Rings of Functions (Pt. II)
Point of Post: This is a continuation of this post.
Differentiable Like Subrings
Of course my statement that (most basic) analysis could in some sense be described as studying subrings of for certain spaces is hinting at one particular group of subrings in particular, subrings of differentiable ‘type’ functions. Here we mention only two particular examples. Namely, we mention the ring of -times differentiable functions for an open subset and the set of holomorphic functions on some open subset .
While the purpose of this section is only to introduce the notations for these structures I can’t help but note the following theorem from basic complex analysis. In particular, have you ever wondered why an open connected subset of is called a ‘domain’? Well, perhaps the following might elucidate things:
Theorem: Let be non-empty and open. Then, is connected if and only if is an integral domain.
Proof: Recall from basic complex analysis that if is non-zero where is open and connected then has no accumulation points and thus it’s countable (this follows from the fact that every uncountable subset of a Lindelof space has an accumulation point). Thus, if are non-zero then is countable and thus not all of .
Conversely, if is not disconnected then we can write where are non-empty open subsets of . It’s easy to see then that (the characteristic functions) are holomorphic and non-zero yet .
Polynomials as Functions
As was mentioned in our motivation for polynomial rings there is a very real distinction between a polynomial and the obvious function it represents. The example we gave was that as polynomials we have that yet as functions as is easily checked. That said, there is a natural map which takes each polynomial to its associated function. It’s easy to check that the definition of is precisely such that is a homomorphism. The question then is, when is it an injection so that we may identify with ? Well, as shown above we clearly ‘always’ can’t. In fact, it’s fairly clear that if is finite then can never be injective since is infinite and is not.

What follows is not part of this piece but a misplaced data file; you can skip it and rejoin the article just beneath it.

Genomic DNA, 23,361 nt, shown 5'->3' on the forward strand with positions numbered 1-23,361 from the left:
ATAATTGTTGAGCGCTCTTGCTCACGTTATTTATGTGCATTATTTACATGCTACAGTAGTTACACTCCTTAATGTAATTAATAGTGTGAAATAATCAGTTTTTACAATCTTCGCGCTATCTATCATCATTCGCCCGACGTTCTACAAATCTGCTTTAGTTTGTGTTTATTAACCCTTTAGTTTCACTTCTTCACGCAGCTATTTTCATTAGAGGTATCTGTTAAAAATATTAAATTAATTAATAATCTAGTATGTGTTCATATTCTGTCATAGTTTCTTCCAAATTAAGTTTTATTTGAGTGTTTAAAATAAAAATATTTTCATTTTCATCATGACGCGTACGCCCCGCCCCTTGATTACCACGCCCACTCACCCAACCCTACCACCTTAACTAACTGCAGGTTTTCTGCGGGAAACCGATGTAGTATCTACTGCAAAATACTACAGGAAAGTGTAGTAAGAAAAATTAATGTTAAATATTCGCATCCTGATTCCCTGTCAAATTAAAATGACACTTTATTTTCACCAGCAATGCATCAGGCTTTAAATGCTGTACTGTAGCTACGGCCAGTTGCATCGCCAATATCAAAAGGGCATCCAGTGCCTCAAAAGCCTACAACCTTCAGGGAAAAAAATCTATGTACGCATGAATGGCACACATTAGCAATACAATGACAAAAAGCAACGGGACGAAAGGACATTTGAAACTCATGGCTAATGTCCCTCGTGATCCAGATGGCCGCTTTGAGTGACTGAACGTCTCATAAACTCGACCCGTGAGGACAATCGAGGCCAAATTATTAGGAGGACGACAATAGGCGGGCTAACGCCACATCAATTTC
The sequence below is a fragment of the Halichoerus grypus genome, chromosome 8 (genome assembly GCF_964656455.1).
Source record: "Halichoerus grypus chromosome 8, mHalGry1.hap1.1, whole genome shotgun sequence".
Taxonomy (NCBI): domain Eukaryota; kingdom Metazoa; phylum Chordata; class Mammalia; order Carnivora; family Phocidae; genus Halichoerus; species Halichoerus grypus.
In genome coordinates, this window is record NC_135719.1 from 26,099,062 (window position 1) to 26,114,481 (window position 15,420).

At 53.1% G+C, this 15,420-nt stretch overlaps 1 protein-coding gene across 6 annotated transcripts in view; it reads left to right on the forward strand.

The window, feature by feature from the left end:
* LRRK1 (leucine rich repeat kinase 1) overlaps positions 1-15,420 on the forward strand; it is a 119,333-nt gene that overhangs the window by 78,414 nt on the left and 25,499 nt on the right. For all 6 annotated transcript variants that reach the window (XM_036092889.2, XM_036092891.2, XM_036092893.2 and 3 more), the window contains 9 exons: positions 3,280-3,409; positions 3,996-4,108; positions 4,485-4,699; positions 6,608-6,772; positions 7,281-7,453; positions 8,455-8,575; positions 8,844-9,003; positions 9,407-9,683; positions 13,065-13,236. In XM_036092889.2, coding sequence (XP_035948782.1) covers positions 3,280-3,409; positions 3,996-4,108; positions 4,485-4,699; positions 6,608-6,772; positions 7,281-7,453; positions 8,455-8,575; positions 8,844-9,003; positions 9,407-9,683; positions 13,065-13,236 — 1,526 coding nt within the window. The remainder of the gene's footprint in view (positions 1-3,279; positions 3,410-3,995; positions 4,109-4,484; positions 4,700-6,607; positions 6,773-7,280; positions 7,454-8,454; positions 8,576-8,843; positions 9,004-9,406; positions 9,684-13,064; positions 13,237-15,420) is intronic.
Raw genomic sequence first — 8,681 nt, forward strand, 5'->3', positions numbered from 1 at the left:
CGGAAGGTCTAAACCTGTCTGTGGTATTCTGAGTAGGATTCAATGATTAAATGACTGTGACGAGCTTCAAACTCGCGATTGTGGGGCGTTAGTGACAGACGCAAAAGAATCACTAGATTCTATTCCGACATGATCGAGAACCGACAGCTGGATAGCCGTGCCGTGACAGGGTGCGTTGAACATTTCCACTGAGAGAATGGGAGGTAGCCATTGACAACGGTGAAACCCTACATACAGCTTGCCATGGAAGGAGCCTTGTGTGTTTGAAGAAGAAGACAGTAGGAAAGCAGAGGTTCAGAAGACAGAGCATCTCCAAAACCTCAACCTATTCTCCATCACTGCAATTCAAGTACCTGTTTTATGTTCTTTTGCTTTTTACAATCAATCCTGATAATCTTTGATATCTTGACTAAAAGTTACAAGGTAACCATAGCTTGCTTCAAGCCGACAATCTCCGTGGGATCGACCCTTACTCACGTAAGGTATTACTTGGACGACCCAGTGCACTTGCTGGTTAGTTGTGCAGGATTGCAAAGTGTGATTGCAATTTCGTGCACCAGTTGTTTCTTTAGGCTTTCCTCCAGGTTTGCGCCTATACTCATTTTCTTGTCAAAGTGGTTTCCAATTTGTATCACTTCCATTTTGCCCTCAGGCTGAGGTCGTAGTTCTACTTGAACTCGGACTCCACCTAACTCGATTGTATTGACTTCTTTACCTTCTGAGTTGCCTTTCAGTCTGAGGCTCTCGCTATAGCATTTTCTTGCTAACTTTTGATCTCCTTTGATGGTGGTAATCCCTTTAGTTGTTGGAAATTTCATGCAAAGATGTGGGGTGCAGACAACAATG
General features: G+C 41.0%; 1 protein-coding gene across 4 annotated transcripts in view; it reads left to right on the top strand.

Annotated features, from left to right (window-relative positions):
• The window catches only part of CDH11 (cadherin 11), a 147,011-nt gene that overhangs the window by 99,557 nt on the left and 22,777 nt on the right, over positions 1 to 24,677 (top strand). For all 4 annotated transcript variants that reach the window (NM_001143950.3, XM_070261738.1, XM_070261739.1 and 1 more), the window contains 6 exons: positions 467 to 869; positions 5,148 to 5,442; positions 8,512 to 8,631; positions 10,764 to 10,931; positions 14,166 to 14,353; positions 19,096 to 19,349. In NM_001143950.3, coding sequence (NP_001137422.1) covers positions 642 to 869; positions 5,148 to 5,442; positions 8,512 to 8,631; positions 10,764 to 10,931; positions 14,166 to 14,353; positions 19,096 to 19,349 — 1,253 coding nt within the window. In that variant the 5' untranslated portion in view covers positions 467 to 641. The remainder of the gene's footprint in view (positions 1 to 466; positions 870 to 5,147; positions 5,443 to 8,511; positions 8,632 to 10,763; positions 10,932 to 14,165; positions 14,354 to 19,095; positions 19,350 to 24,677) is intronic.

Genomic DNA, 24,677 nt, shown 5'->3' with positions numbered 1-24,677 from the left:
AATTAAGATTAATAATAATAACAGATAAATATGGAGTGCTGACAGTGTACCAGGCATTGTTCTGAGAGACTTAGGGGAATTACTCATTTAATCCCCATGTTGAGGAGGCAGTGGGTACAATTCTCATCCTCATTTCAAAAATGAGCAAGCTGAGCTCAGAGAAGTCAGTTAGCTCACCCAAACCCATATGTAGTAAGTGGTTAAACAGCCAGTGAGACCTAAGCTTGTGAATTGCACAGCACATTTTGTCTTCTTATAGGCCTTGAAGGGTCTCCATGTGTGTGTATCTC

So, when can we legitimately think of as being a subring of via the above identification? I mean, obviously this is a desirable trait. In fact, it is so natural and done so freely in non-rigorous mathematics that most of us would be caught off guard (in our dilletantish days of course) by the subtle need for the distinction. Luckily, the identification is harmless in most of the cases one is most apt to make it, most notably for or . So, what is a sufficient condition on a ring for which this identification is ‘ok’? Rewording this, we really want to know when is injective, or when . Taking it one step further we come to the simplest interpretation of this problem: under what conditions on a ring does for all implies ? Taking our ‘known’ (more correctly stated ‘presumed’) cases of and one may be inclined to guess that a sufficient condition is that is an (infinite) field. Well, while this is correct it leaves out a lot of very natural rings such as and, thinking ahead, (for some field (not necessarily infinite) ). Luckily, both of these are also rings for which the identification is a truthful one. It’s probably obvious at this point from the wishlist of rings that the sufficient (although not necessary) condition I seek is that is an infinite integral domain. Indeed:
Theorem: Let be an infinite integral domain. Then, the map which takes a polynomial to its associated function is an embedding.
Although the proof isn’t too hard (for those acquainted with rings of fractions and the consequences of the Euclidean algorithm on the proof should follow fairly quickly) we shall postpone it for now.
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